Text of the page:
The report turns a blind eye to calls to defund the police and devote resources to upstream methods of crime control and prevention. Instead, there are recommendations that, if implemented, would result in significant increases to police budgets. These recommendations include training to prevent excessive use of force and systemic racial profiling (Recommendation 5), the creation of a national police college (Recommendation 9), the addition of de-escalation, implicit bias, gender-based violence, cultural awareness, and the history of slavery and colonization to RCMP training (Recommendation 35). First, lets address use of force. The idea that training is the appropriate tool to remedy excessive use of force is no longer viable. Human beings do not need to be trained in how to not kill people, conflating this issue as complex implies that police use of force is a black box that civilians can’t understand. In reality, it is democratic civilian leadership that legitimates police authority. This also points to one of the issues which both the report and the BCCLA highlight; police oversight is not civilianized, it is filled with ex-police officers, ex-crown prosecutors, and others with interests related to policing.  The report does make a recommendation to reign in police use of force through a zero-tolerance policy for excessive use of force. However, it is unclear why this zero-tolerance policy would be immune to current issues within police oversight, including problems of civilianization and independence, enforcement, transparency, and victim involvement. Turning to the issue of training more broadly, the recommendation to create a national police college includes mandatory crisis resolution and psychology courses. This also misses the point of the mass social mobilization which occurred over the past year. Police do not need psychology courses so that they can better respond to wellness checks. Police need to stop doing wellness checks and we need to find more appropriate methods of dealing with conflict and harm in our society, something that the BCCLA called for in their submissions to reform the Police Act (BCCLA Recommendation 2.2 and 2.7). Any recommendation which increases funding for police reinforces and affirms carceral logics which must be challenged to achieve any kind of meaningful transformation.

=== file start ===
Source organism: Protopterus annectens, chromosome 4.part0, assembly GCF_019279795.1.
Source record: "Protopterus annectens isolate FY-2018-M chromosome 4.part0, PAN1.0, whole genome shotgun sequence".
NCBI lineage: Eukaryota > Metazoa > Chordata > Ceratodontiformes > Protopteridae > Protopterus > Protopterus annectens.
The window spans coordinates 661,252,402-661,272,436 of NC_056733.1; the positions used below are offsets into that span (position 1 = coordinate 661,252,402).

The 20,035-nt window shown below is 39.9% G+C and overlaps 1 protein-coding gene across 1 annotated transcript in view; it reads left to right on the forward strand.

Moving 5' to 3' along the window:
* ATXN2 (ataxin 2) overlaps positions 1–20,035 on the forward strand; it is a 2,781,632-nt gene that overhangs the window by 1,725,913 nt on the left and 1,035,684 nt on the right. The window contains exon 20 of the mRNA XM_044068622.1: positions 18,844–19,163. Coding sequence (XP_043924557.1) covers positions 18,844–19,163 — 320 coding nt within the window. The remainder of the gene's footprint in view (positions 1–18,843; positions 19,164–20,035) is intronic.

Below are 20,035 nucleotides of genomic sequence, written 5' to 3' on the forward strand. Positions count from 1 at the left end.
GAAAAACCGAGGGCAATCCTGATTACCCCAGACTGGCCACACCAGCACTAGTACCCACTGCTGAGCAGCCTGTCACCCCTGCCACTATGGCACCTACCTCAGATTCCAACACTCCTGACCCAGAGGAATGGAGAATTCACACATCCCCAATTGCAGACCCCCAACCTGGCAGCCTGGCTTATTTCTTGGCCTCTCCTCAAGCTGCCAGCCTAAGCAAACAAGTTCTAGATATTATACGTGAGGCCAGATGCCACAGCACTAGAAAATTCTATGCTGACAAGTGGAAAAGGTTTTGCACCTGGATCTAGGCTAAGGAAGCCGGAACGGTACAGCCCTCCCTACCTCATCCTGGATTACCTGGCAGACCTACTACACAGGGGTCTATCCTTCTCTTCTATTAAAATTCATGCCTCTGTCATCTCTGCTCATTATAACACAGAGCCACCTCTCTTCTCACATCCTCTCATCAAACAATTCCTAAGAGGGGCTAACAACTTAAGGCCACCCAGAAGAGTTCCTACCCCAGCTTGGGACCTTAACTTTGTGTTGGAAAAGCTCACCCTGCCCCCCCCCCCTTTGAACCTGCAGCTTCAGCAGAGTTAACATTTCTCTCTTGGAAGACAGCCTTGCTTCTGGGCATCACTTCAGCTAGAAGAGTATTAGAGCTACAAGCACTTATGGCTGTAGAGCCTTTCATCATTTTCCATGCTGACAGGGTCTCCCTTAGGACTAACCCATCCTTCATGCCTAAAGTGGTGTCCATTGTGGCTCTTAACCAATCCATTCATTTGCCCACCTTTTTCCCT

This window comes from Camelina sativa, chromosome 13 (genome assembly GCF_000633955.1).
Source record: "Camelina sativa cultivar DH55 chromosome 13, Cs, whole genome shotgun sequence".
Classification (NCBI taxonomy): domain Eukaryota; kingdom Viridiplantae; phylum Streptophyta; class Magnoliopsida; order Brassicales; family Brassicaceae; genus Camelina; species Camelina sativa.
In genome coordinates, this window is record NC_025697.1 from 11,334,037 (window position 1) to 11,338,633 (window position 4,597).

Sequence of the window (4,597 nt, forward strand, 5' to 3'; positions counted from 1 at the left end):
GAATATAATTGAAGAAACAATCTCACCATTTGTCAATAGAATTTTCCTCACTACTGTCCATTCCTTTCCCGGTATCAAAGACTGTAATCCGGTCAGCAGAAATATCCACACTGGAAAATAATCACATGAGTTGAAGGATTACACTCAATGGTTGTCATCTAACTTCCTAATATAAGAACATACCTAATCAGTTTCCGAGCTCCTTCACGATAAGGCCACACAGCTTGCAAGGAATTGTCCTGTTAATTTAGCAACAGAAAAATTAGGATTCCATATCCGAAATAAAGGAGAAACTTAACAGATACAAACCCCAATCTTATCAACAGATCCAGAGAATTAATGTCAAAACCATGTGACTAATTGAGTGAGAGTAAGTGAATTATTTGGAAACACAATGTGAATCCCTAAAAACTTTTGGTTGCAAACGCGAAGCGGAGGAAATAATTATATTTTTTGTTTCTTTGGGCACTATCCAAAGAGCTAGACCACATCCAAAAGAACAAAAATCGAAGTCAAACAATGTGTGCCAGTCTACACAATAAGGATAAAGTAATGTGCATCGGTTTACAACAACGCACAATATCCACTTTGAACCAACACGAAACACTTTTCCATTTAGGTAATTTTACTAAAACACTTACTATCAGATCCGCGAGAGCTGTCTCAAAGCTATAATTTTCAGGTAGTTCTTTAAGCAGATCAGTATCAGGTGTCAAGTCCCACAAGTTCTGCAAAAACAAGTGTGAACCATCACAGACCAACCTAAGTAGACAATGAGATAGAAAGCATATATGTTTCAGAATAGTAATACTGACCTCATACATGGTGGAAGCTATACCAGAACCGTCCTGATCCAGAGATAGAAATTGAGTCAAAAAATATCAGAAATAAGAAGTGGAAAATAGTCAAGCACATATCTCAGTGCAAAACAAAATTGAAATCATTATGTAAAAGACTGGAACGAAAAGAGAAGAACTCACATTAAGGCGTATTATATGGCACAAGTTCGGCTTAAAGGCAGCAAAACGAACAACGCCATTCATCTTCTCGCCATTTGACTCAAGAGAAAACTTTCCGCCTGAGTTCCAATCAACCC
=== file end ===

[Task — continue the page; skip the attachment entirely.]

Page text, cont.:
Interestingly, the report makes no recommendations on issues of homelessness. With mass evictions garnering media attention in Toronto, a number of deaths following the erection of fences in downtown Montreal, and a wave of park bans in Vancouver, it’s curious that the committee failed to see the connection between systemic racism and the criminalization of homelessness. It bears repeating that the socio-economic impacts of colonization put the indigenous population at a higher risk of homelessness and police are the ones charged with performing the ticketing, arresting, and removal.

The committee’s report falls short of “rethinking safety and achieving a full transformation, especially one that upholds Indigenous jurisdiction and justice systems”, which is exactly what the BCCLA has been advocating for. The BCCLA will be using its expertise on police reform in the coming years as it challenges anti-poverty policy across the country and participates in the Mass Casualty Commission, along with friends at the East Coast Prison Justice Society, in Nova Scotia.